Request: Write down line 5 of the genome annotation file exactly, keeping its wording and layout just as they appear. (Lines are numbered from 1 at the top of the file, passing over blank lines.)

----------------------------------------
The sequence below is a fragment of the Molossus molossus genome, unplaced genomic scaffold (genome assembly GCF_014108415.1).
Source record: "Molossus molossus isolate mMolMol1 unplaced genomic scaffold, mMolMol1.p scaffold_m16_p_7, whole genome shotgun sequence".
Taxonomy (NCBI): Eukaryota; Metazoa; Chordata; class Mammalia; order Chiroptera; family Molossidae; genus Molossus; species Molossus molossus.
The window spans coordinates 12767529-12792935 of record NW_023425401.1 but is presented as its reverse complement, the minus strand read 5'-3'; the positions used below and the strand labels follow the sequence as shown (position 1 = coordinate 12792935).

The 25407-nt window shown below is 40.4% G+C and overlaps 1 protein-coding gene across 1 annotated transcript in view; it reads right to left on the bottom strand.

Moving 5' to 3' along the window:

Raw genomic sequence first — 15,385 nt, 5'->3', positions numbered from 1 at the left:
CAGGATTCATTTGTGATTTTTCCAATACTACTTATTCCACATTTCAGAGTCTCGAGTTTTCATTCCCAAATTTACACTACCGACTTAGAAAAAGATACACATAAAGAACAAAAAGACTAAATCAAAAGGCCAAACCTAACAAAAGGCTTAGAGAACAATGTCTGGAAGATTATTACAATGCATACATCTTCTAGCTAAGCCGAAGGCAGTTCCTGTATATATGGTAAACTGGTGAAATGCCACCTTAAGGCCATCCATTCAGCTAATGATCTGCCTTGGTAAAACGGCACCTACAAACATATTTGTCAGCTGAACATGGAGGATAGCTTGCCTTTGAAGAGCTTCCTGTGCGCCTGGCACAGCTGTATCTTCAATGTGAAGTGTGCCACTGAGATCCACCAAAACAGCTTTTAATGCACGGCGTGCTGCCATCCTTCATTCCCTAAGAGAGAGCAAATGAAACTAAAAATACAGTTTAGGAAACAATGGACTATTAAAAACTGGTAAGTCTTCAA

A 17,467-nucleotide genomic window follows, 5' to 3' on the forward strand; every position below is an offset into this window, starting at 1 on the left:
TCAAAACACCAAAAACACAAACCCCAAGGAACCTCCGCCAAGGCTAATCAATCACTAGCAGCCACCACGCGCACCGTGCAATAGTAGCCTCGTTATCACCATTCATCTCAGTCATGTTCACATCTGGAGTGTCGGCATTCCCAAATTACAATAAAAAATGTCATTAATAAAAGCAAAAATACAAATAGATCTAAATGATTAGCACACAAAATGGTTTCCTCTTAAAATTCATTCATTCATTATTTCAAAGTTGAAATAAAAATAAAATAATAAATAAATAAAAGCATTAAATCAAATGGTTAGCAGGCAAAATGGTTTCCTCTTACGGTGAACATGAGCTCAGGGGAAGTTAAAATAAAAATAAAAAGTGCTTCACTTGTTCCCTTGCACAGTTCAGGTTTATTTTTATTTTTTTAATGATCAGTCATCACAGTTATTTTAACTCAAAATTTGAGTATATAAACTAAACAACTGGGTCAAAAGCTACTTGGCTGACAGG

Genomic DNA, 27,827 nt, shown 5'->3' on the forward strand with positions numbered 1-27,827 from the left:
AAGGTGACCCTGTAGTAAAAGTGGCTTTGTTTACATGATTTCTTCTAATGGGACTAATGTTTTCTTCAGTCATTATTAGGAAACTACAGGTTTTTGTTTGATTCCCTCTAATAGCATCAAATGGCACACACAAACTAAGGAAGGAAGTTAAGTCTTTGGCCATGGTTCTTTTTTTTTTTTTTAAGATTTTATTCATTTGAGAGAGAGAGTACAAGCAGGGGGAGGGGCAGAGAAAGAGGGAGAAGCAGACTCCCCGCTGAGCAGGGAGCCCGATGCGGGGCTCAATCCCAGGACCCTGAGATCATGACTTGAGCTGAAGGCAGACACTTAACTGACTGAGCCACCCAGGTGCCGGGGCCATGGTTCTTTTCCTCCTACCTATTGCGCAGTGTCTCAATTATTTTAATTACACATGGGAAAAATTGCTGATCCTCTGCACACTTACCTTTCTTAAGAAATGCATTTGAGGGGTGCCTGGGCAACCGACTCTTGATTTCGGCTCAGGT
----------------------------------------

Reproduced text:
The 25407-nt window shown below is 40.4% G+C and overlaps 1 protein-coding gene across 1 annotated transcript in view; it reads right to left on the bottom strand.